The government is set to pause its plans for the partial return of fans to all sports stadiums on 1 October because of the rapid spike in...
The government is set to pause its plans for the partial return of fans to all sports stadiums on 1 October because of the rapid spike in Covid-19 cases, the Guardian understands. While a decision is yet to be confirmed, sources say that the “mood music” now makes it very unlikely that supporters will be allowed back at a time when greater curbs are being introduced across Great Britain.
The prime minister is also facing growing pressure to avert the looming crisis in professional and grassroots sport, with a letter signed by the leaders of more than 100 sports organisations – including the Premier League, Football Association, Rugby Football Union and UK Athletics – warning of the risk of a “lost generation” of sport and activity if he fails to act.
The letter urges the government to set up a “comprehensive support package” for the sport and physical sector combining investment, tax incentives, and regulatory reform in order to help clubs, organisations and facilities stabilise and survive. “We are united in our concern that at a time when our role should be central to the nation’s recovery, the future of the sector is perilous,” the letter states. “Covid–19 has exposed the fragility of vital services and assets, with sports clubs and fitness facilities facing permanent closure, depriving local communities of facilities and programmes on which they depend.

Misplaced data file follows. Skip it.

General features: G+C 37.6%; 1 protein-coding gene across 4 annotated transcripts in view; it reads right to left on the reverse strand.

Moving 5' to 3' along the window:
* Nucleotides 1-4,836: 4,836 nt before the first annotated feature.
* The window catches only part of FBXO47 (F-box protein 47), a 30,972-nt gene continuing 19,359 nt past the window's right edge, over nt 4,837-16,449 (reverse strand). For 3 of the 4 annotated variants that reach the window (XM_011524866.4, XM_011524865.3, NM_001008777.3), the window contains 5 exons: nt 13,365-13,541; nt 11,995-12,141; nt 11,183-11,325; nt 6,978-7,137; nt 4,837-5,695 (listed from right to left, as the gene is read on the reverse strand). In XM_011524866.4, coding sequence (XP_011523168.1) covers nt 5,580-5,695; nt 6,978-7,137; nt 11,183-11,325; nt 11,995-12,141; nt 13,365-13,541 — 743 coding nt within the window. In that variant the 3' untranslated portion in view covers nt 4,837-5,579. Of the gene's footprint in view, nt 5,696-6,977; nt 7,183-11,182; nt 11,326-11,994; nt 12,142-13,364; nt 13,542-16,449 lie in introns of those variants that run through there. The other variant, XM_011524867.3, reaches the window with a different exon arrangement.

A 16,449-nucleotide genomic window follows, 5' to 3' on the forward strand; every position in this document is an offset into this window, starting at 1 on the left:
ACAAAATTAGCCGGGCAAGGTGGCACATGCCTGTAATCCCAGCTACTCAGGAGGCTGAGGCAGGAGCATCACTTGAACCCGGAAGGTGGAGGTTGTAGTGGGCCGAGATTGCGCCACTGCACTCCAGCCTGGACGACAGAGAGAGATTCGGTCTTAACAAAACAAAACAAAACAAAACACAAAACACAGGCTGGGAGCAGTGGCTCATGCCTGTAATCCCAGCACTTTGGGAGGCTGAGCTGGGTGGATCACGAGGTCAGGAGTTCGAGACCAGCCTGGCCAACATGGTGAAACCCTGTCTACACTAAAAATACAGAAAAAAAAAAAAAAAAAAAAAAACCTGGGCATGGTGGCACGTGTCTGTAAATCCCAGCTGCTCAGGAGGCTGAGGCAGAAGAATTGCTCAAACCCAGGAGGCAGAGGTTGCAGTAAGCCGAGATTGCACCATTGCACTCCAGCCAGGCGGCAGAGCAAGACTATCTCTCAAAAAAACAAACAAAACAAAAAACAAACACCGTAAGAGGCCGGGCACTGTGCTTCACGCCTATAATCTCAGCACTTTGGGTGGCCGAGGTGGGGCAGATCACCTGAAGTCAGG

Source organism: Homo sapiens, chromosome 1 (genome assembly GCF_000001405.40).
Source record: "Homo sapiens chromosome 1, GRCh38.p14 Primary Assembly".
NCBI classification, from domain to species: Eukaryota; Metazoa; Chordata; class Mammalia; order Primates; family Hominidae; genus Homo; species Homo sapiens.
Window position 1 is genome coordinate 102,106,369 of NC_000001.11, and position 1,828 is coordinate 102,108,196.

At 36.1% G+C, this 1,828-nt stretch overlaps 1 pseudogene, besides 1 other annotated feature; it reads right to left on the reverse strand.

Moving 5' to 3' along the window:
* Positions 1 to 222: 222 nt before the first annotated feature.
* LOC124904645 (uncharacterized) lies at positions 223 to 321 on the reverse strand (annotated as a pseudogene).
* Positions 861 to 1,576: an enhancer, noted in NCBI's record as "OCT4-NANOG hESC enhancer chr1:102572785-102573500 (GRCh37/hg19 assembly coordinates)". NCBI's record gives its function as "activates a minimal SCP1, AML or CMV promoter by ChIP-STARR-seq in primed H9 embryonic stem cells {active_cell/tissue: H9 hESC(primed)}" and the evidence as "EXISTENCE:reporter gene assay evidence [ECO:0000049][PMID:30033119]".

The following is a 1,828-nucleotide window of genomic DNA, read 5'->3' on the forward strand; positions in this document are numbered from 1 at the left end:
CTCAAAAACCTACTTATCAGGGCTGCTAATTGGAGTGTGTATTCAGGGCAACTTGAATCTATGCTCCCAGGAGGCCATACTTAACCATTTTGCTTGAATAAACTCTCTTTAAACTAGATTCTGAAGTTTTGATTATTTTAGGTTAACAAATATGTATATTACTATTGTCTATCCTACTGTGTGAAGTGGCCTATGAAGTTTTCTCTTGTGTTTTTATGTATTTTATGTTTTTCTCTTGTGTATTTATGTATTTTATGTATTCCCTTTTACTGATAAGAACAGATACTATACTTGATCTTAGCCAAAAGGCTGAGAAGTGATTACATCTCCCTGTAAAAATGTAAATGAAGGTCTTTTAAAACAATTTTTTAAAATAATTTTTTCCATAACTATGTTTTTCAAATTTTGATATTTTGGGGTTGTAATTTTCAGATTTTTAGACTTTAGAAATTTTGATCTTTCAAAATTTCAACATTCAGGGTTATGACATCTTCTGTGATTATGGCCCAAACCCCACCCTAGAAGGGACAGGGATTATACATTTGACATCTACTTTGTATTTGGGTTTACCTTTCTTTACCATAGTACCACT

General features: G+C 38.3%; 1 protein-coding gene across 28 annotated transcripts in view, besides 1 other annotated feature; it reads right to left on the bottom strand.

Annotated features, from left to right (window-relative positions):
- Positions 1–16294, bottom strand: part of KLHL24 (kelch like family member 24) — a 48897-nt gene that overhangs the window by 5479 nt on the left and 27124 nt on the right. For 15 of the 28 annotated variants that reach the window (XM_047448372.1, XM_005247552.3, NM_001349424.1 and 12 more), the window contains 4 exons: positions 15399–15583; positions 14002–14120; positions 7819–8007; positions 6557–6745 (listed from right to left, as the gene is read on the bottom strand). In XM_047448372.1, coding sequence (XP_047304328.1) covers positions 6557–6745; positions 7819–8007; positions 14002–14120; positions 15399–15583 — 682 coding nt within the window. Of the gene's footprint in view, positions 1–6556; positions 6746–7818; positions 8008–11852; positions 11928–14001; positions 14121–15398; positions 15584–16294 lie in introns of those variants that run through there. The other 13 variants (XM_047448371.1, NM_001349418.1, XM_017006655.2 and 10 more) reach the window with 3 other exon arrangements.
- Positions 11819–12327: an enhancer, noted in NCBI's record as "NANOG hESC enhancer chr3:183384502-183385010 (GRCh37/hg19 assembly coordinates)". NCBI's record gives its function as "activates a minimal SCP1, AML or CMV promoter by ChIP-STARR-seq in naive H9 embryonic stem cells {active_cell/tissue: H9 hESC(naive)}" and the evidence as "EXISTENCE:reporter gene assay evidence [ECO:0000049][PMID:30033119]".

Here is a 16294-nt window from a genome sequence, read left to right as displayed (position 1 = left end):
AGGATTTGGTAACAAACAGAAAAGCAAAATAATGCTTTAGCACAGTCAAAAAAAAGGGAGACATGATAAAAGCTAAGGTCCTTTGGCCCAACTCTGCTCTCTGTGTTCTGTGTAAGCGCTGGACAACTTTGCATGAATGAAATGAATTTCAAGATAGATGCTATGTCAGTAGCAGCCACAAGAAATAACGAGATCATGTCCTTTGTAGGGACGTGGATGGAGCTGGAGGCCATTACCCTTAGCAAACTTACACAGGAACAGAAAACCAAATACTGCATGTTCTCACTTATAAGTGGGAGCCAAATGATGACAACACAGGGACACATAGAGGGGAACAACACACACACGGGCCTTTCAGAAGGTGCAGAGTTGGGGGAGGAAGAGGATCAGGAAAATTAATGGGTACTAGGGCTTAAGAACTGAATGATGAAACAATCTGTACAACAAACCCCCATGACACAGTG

“Covid-19 has undermined our commercial revenue streams with both stadia and leisure facilities closed or greatly reduced in capacity. The impact of this will potentially lead to a lost generation of sport and activity. In order to play our fullest role, we must survive and stabilise.”
The Premier League wrote to the government this month to warn that football stands to lose £100m a month while games are played behind closed doors. The RFU plans to make 139 staff redundant as it tries to cope with £107m in lost revenue while last week the ECB also announced 62 job losses and said it has lost £100m already this year.
In a speech to the Sport & Recreation Alliance annual conference on Monday, the sports minister, Nigel Huddleston, insisted the government is “putting sporting and health at the heart of its coronavirus agenda”. However, he admitted: “It’s no exaggeration to say that the pandemic has profoundly affected the sporting landscape, and will continue to do so for many months to come.”